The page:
Shockingly, according to the CAG 2013 report the National Disaster Management Authority has no “information and control over progress of (disaster management) work at the State level, was unsuccessful in implementation of various projects and ineffective in its functioning in most core areas." Succinctly, disaster management is a disaster.
Moreover, even as the Centre approved Rs 33,580.93 crore for State Disaster Response Funds for 2010-2015, many States misutilised these, some didn’t invest them, thereby incurring huge interest losses, smacking of financial indiscipline while not a few are yet to utilise funds.
Examples: Assam has over Rs 500 crore which is unutilised, even as it wants another Rs 3,000 crore as interim relief. Similarly, Odisha has Rs 824 crore and the story is recurrent elsewhere too. Bringing things to such a pass that everything is kaam chalao! Crisis over it is back to business as usual.
Flood policies are based on the assumption that flood disasters result from nature's actions and are not man-made. Whereas, in actuality the damage is caused by human error, mainly, poor land management and myopic flood-control strategies. This was underscored by the CAG 2010 report which lamented the country’s disaster management preparedness and warned of impending catastrophe including severe natural ecology hazards.
Loss of green spaces which can reduce flood intensity and soil erosion has added to the problem along-with concretisation, unplanned urbanisation alongside nature’s fury. Concerted efforts are needed like massive afforestation and soil conservation programmes throughout the country. Reforesting of the Himalayas would be a beginning in this direction.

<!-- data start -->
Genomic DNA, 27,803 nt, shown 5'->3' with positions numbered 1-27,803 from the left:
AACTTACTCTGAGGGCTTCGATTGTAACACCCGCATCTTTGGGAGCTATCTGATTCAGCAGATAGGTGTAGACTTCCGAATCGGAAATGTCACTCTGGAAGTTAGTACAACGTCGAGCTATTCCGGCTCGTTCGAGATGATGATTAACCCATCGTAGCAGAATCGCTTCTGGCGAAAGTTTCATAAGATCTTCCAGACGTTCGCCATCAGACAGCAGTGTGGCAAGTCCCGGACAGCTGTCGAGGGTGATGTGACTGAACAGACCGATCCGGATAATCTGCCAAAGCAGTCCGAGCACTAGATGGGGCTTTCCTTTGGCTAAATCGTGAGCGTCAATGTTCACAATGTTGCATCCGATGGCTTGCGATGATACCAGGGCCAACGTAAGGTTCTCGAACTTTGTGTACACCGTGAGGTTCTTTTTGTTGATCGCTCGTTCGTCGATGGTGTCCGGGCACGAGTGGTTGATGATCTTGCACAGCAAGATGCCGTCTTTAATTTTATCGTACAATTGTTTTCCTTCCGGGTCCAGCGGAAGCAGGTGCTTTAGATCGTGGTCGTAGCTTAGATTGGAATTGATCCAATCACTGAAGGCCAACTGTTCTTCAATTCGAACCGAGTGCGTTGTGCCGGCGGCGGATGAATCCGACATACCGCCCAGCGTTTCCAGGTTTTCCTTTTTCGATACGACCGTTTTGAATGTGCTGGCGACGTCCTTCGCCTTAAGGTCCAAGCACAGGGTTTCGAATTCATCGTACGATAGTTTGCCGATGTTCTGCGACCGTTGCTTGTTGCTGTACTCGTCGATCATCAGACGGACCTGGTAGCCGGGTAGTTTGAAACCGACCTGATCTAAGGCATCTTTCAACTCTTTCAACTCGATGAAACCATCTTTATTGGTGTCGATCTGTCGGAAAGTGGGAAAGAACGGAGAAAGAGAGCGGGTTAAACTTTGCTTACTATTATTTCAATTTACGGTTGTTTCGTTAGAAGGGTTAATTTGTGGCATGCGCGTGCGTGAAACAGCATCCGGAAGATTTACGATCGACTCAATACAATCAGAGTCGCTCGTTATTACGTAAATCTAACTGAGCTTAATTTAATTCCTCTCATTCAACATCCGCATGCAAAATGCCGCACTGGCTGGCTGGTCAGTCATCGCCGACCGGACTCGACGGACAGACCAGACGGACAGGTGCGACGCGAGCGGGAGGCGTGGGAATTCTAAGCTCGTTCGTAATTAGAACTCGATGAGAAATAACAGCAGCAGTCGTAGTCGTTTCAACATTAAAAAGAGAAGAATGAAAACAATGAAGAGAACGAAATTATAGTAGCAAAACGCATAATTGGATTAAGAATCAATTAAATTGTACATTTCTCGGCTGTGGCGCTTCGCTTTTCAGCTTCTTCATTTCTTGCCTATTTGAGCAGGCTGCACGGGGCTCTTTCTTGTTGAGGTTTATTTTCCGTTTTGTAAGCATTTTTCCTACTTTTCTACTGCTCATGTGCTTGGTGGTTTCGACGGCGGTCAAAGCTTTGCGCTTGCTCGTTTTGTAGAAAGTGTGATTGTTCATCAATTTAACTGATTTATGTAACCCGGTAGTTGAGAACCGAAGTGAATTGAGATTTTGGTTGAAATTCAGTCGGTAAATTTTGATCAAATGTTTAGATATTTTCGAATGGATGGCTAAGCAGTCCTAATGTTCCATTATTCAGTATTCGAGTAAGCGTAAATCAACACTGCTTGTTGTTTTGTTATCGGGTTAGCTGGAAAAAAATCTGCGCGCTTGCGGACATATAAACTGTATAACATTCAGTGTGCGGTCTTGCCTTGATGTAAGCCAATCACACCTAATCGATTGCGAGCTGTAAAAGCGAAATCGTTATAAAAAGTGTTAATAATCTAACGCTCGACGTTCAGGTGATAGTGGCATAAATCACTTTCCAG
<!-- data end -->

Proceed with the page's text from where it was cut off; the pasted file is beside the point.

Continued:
It is needed to trap some of the early monsoon water underground in artesian basins which could be used during dry season. Rainwater harvesting, improved waste management practices, multi-purpose projects could be taken up, which would not only control floods, but also augment power supply alongside development of urban fringes to reduce pressure on existing urban cities.
Our polity needs to emphasis on national priorities, take into account local realities and involve experts and environmentalists who would evaluate the ecological problems, study its context and be involved in decision and policy-making. With special emphasis on problems created by burgeoning population and its impact on the local eco-system, growth of haphazard housing, environmental insanitation and decay, drainage and stagnant water bodies.
The need of the hour demands action. Blueprints and discussions are not going to help unless and until the government starts implementing those master-plans dumped in dusty government corridors. Even as NaMo bulldozes ahead with grand designs to build 100 futuristic ‘smart’ cities, this season’s devastating floods shows, fixing today’s flood-prone metropolises is a more pressing task.
By Poonam I Kaushish